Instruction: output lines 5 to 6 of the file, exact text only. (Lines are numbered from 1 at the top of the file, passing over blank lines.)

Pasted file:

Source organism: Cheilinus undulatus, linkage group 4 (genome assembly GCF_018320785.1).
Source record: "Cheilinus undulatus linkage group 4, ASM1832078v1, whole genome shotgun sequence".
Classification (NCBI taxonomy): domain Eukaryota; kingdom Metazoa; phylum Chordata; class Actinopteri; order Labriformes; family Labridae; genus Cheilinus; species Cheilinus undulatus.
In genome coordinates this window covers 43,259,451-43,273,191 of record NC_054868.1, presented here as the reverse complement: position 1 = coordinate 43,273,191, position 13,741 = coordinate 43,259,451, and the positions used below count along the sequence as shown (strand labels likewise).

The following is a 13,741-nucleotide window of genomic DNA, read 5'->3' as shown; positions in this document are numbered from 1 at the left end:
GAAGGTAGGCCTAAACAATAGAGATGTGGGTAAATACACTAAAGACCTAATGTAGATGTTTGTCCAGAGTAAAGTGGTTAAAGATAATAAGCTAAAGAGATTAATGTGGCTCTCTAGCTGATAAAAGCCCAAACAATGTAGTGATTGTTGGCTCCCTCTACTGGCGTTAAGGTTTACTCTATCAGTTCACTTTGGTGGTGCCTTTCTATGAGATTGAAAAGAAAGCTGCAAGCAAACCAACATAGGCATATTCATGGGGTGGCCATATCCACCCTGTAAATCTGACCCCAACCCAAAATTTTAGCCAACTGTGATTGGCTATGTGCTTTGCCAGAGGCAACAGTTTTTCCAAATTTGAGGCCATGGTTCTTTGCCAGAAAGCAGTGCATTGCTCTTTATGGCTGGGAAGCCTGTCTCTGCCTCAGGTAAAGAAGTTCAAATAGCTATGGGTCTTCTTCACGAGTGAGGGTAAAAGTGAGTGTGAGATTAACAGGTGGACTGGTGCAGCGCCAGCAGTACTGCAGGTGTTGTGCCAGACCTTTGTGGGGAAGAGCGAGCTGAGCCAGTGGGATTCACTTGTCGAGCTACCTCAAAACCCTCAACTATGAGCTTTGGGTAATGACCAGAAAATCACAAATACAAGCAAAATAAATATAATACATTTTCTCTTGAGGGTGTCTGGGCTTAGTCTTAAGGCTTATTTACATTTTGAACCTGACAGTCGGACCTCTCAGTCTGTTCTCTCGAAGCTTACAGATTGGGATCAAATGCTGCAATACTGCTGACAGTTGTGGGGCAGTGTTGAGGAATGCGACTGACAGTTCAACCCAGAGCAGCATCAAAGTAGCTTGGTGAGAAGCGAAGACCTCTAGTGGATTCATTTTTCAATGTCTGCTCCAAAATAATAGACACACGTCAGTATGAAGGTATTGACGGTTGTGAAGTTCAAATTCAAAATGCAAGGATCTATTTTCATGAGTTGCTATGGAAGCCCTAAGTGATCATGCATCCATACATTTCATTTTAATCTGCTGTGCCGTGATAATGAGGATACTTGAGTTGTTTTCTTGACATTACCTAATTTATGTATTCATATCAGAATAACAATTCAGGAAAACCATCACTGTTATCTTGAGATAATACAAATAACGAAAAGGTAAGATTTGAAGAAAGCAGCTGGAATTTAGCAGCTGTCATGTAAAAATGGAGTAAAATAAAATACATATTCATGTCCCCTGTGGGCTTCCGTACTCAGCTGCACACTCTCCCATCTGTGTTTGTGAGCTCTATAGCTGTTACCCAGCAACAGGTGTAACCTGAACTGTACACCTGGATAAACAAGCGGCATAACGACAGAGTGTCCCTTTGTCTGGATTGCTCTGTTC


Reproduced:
The following is a 13,741-nucleotide window of genomic DNA, read 5'->3' as shown; positions in this document are numbered from 1 at the left end:
GAAGGTAGGCCTAAACAATAGAGATGTGGGTAAATACACTAAAGACCTAATGTAGATGTTTGTCCAGAGTAAAGTGGTTAAAGATAATAAGCTAAAGAGATTAATGTGGCTCTCTAGCTGATAAAAGCCCAAACAATGTAGTGATTGTTGGCTCCCTCTACTGGCGTTAAGGTTTACTCTATCAGTTCACTTTGGTGGTGCCTTTCTATGAGATTGAAAAGAAAGCTGCAAGCAAACCAACATAGGCATATTCATGGGGTGGCCATATCCACCCTGTAAATCTGACCCCAACCCAAAATTTTAGCCAACTGTGATTGGCTATGTGCTTTGCCAGAGGCAACAGTTTTTCCAAATTTGAGGCCATGGTTCTTTGCCAGAAAGCAGTGCATTGCTCTTTATGGCTGGGAAGCCTGTCTCTGCCTCAGGTAAAGAAGTTCAAATAGCTATGGGTCTTCTTCACGAGTGAGGGTAAAAGTGAGTGTGAGATTAACAGGTGGACTGGTGCAGCGCCAGCAGTACTGCAGGTGTTGTGCCAGACCTTTGTGGGGAAGAGCGAGCTGAGCCAGTGGGATTCACTTGTCGAGCTACCTCAAAACCCTCAACTATGAGCTTTGGGTAATGACCAGAAAATCACAAATACAAGCAAAATAAATATAATACATTTTCTCTTGAGGGTGTCTGGGCTTAGTCTTAAGGCTTATTTACATTTTGAACCTGACAGTCGGACCTCTCAGTCTGTTCTCTCGAAGCTTACAGATTGGGATCAAATGCTGCAATACTGCTGACAGTTGTGGGGCAGTGTTGAGGAATGCGACTGACAGTTCAACCCAGAGCAGCATCAAAGTAGCTTGGTGAGAAGCGAAGACCTCTAGTGGATTCATTTTTCAATGTCTGCTCCAAAATAATAGACACACGTCAGTATGAAGGTATTGACGGTTGTGAAGTTCAAATTCAAAATGCAAGGATCTATTTTCATGAGTTGCTATGGAAGCCCTAAGTGATCATGCATCCATACATTTCATTTTAATCTGCTGTGCCGTGATAATGAGGATACTTGAGTTGTTTTCTTGACATTACCTAATTTATGTATTCATATCAGAATAACAATTCAGGAAAACCATCACTGTTATCTTGAGATAATACAAATAACGAAAAGGTAAGATTTGAAGAAAGCAGCTGGAATTTAGCAGCTGTCATGTAAAAATGGAGTAAAATAAAATACATATTCATGTCCCCTGTGGGCTTCCGTACTCAGCTGCACACTCTCCCATCTGTGTTTGTGAGCTCTATAGCTGTTACCCAGCAACAGGTGTAACCTGAACTGTACACCTGGATAAACAAGCGGCATAACGACAGAGTGTCCCTTTGTCTGGATTGCTCTGTTC